Following Emirates’ decision to suspend its Nigerian services late last month, Nigerian Aviation Minister Sirika has urged the Dubai-based flag carrier to exercise restraint with its current approach, as reported by Vanguard.

Continued dispute

Speaking at a Senate Committee for Aviation led by Senator Biodun Olujimi earlier this week, Sirika highlighted the ongoing financial crisis within the country triggered by COVID-19 and the recession, slamming Emirates’ decision to stop flights despite having signed an agreement.

“Almost all countries except UAE understood, and we are trying to pay this money, but my concern is that countries go through war and problems, and there should be mutual understanding with each other,” said Sirika.

“We need their service, but they need our market more. We are assuring them that the money will be paid, but they should exercise restraint and treat Nigeria with value.”

It is the latest in a dispute between several international carriers and the Nigerian government following a lack of foreign currency trapping over $700 million in revenue within the country.

Emirates Boeing 777

Photo: Vincenzo Pace | Simple Flying

Emirates paused flights to Lagos on October 29 after attempting to repatriate at least 80% of its $85 million blocked funds. In a media statement provided to Reuters, the carrier confirmed that ‘extraordinary circumstances’ had led it to implement measures to mitigate further losses within the country.

Sirika continued, emphasizing the importance of Nigeria’s rapidly developing aviation industry for the airline, adding that Emirates needs to treat Nigeria like a sovereign and a market.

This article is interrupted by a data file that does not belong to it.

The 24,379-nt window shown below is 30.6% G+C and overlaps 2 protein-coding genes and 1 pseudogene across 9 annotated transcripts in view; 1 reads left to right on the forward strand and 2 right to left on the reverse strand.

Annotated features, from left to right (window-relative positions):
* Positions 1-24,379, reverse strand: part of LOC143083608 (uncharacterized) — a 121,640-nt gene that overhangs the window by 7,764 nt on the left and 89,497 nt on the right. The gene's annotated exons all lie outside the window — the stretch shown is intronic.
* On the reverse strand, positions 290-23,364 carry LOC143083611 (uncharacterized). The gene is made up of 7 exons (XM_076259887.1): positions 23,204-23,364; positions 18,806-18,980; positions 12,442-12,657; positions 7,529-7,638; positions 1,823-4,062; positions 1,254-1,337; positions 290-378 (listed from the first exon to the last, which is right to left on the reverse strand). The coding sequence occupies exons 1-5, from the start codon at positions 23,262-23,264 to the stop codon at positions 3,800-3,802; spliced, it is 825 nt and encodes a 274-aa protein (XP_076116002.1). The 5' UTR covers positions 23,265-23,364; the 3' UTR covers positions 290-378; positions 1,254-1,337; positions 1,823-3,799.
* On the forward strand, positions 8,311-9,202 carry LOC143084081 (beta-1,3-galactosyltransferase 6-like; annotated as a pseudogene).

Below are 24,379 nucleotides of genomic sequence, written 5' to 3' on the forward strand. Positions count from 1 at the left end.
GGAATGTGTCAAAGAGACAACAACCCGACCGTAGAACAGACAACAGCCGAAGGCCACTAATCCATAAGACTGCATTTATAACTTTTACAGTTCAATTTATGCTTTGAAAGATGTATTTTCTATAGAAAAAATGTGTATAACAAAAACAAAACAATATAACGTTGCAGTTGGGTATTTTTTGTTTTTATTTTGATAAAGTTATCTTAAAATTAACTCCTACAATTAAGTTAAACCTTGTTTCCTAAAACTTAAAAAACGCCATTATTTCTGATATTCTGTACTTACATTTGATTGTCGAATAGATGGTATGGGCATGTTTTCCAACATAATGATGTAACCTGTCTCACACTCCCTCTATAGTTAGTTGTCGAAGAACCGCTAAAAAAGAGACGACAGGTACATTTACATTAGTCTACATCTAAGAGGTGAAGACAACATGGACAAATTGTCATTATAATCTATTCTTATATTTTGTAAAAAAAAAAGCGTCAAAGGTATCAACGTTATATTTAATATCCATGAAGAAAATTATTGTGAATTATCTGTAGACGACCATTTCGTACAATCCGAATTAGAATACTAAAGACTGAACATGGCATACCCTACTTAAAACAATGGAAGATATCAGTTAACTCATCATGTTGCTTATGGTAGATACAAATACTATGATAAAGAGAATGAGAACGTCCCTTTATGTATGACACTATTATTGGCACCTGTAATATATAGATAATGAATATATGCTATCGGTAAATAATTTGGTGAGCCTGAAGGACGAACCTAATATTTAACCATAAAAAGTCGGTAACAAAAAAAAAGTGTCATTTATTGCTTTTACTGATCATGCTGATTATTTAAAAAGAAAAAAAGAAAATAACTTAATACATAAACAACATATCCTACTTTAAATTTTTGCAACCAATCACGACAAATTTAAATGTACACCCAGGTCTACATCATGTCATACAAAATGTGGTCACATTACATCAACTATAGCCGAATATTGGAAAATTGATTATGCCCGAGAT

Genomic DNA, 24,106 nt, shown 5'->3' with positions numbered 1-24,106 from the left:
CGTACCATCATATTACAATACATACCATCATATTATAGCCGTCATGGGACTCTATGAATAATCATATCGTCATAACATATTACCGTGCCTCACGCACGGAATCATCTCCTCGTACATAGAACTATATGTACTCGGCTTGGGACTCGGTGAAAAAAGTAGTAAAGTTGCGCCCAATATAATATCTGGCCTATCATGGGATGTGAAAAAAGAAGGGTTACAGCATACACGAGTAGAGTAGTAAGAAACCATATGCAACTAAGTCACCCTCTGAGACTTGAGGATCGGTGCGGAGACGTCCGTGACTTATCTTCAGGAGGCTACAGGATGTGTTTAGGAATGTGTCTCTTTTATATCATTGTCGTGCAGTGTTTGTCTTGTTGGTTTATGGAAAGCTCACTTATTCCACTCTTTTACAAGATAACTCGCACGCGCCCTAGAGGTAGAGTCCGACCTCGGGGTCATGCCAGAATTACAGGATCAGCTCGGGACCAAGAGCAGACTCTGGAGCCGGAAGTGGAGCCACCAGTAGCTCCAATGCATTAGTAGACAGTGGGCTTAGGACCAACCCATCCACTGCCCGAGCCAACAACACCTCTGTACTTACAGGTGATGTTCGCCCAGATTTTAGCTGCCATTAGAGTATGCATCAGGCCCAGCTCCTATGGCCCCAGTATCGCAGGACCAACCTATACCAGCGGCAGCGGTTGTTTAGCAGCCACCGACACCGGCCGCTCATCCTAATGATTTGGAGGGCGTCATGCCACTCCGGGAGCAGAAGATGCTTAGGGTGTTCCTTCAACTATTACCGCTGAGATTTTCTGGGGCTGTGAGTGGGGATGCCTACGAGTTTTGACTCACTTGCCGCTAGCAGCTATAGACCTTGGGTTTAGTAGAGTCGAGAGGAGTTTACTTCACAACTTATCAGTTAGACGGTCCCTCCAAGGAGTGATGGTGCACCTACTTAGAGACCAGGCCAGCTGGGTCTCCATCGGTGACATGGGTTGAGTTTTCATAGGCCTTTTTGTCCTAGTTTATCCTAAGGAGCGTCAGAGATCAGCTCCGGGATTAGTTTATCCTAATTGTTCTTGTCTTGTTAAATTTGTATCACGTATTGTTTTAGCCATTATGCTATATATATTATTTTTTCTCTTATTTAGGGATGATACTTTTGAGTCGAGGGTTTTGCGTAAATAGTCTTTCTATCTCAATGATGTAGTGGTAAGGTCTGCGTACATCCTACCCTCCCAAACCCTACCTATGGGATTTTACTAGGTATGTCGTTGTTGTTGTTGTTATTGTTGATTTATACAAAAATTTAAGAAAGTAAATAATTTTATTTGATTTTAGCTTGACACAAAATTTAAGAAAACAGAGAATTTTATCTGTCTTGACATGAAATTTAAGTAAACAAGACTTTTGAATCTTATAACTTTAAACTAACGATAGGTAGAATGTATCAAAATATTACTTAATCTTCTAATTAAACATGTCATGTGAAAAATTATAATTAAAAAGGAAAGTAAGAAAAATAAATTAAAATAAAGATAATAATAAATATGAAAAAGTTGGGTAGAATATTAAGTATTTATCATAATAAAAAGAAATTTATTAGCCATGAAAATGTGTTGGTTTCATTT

Ongoing issues

In September, Nigeria’s Civil Aviation Authority (NCAA) implemented fines for international carriers using a currency other than the Naira to sell flights amid ongoing foreign currency shortages.

After some pushback from carriers over the summer, the Central Bank of Nigeria (CNB) released $256 million in funds; however international airlines, including Emirates, could only access a total of $110 million. Since September, trapped funds have doubled from $346 million to $700 million, with the figure expected to rise even further.

Lagos Airport Take Off

Photo: Getty Images

IATA representative Samson Fatokun previously advised the government to uphold its contractual obligation to allow international carriers to access their funds given the mutual agreement to sell tickets in local currency, noting that the ongoing issues are portraying the country in a negative light to prospective investors.

Emirates is one of several airlines that has suspended services to the country. Delta Air Lines has paused its New York JFK-Lagos service citing loss of revenue. British Airways also briefly halted flights in August, though services have since resumed.

Hadi Sirik previously challenged Emirates and other foreign carriers to follow through on their threats to shut down services in the country at a stakeholder meeting in October.

“We are not afraid of being shut down. The country can thrive without the operations of foreign airlines,” Sirika noted.

We are not going to be intimidated in any way at all.”

What are your thoughts on the Nigerian government’s response to Emirates? Let us know in the comments.

Source: Reuters, Vanguard, The Guardian Nigeria, Premium Times Nigeria

  • Emirates, Airbus A380, Penultimate


    IATA/ICAO Code:

    Airline Type:
    Full Service Carrier

    Dubai International Airport

    Year Founded:

    Ahmed bin Saeed Al Maktoum

    United Arab Emirates


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